Consumers Prefer Payday Loans

Why Many Payday Loan Customers Use the Service to Cover Small-Dollar Expenses

A Federal Reserve Bank of New York staff report, “Price-Increasing Competition: The Curious Case of Overdraft versus Deferred Deposit Credit” finds that deferred deposit credit, payday loans, and overdraft protection (ODP) compete directly for market share in the short-term credit market. The report by Brian T. Melzer and Donald P. Morgan concludes that payday advances are a cheaper alternative to cover small-denominations and “when deferred deposit credit [payday loan] priced per dollar borrowed is available, depositors prone to small overdrafts switch to that option.” To make up for lost revenue from overdraft fees, banks charge more for overdrafts in areas where payday loans are available.

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The report showed that:

Payday loans and bank overdraft protection products are direct competitors

  • “On the one side are mainstream banks and credit unions that supply overdraft credit whenever they cover check, ATM, or debit card transactions that would have overdrawn depositors‘ account otherwise. On the other side are much smaller deferred deposit (payday) lenders who hold customers‘ personal checks for about two weeks (until payday), providing the check-writer with $50 to $500 of cash-credit in the interim.”

  • “The key points to take away are that overdraft and deferred deposit credit are partial substitutes.”

  • “Consistent with the notion that deposit and deferred deposit services are related, deferred deposit providers tend to locate in well-banked neighborhoods.”

Payday loan fees are based on loan amounts, overdraft protection fees remain the same, regardless of loan amount

  • “Although priced differently, overdraft and deferred deposit credit are partial substitutes. Perhaps to avoid regulatory scrutiny, mainstream intermediaries charged a fixed fee per overdraft regardless of the size of overdraft. The median price in 2006 was $27 per overdraft (FDIC 2008). By contrast, deferred deposit credit is priced per unit with a typical fee of $15 per $100. Although payday lenders are often maligned for their high prices, deferred deposit is cheaper than overdraft credit for sufficiently small overdrafts.”

  • “Perhaps to avoid regulation as credit, including usury limits and interest rate disclosures, the great majority of DI [depository institutions] charge a flat fee per overdraft that is invariant to the amount or term of overdraft (White 2007). Ninety-eight percent of OD providers charge a flat fee per overdraft, regardless of the size or length of the loan (FDIC 2008).”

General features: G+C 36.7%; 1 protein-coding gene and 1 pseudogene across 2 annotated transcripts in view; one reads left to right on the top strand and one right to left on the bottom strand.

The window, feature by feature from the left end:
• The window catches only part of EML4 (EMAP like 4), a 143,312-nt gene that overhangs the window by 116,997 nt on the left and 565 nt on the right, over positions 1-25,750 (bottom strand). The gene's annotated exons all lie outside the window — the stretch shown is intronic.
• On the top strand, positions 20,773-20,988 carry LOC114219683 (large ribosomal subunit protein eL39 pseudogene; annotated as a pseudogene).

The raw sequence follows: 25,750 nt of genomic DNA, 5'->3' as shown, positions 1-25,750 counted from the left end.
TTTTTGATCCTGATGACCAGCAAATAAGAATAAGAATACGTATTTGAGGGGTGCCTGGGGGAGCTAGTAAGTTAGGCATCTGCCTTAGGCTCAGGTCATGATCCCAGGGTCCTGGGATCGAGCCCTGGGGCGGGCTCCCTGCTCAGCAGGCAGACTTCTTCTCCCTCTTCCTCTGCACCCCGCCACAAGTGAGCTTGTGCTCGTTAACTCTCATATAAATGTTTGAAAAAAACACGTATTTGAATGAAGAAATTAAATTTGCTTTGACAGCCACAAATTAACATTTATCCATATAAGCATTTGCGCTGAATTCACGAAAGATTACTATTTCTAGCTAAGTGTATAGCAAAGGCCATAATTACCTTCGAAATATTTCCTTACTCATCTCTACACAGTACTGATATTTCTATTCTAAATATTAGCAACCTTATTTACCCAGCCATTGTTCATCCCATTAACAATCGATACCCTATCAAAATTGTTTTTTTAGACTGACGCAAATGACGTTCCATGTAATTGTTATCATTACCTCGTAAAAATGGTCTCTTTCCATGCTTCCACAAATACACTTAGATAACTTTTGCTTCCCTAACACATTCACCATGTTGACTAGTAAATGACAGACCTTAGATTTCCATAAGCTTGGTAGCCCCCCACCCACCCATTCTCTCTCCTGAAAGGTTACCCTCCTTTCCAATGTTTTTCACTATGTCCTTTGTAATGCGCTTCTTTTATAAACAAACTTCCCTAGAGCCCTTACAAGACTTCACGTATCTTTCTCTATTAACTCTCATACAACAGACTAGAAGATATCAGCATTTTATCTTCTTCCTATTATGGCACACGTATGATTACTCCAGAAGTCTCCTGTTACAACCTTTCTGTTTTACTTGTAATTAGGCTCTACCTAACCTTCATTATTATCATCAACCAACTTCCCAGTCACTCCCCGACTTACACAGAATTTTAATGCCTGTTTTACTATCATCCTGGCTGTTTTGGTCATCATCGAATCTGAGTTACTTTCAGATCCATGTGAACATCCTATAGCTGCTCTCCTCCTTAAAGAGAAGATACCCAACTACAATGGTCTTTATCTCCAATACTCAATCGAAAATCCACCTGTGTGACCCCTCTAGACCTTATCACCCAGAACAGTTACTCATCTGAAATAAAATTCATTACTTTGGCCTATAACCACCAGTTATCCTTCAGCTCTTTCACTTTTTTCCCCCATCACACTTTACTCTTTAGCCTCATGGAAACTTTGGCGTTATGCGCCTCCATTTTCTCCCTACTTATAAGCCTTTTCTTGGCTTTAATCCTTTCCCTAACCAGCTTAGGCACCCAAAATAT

Payday loan fees are cheaper than overdraft protection fees for small-denominations

  • “Although payday lenders are often maligned for their high prices, deferred deposit is cheaper than overdraft credit for sufficiently small overdrafts.”

  • “Depending on the amount of the overdraft, overdraft credit can be more expensive than deferred deposit credit. The median NSF (insufficient funds) fee charged by depository institutions per overdraft was $27 in 2007 (FDIC 2008, p.III, bullet 5). At that fee, the implicit annual percentage interest (APR) on a hypothetical, two-week overdraft of $60 is about 1,173 percent, more than the typical APR for deferred deposit credit. The implicit APR on overdraft credit increases, all else equal, as the size or term (maturity) decreases.”

Where payday loans are available, demand for overdraft protection is reduced

  • “That finding, which we confirm and extend here, suggests access to deferred deposit credit reduces demand for overdraft credit, at least by some account holders.”

  • “Small dollar overdrafters disadvantaged by the buffet (flat fee) pricing of overdraft credit switch to deferred deposit lenders (when available), saddling banks and other depositories with proportionately more higher cost, possibly riskier large-dollar overdrafts. Depository institutions raise prices and manage the extra risk by reducing the supply of free accounts without direct deposit.”

  • “Flat fee pricing is also central to our thesis. That pricing obviously discriminates against more frequent, small-dollar overdrafters, so entry by firms practicing marginal cost pricing is to be expected. Our thesis is that entering deferred deposit may skim off small-dollar overdrafts, saddling depositories with proportionately more of the other type.”

Educating consumers on fees is welfare increasing

  • “…Gabaix and Laibson (2006) use overdraft protection as the leading example of a ‘shrouded attribute,’ an expensive, overpriced feature of a good or service that is hidden from consumers. Debiasing, that is, educating consumers by unshrouding hidden attributes is welfare increasing.”

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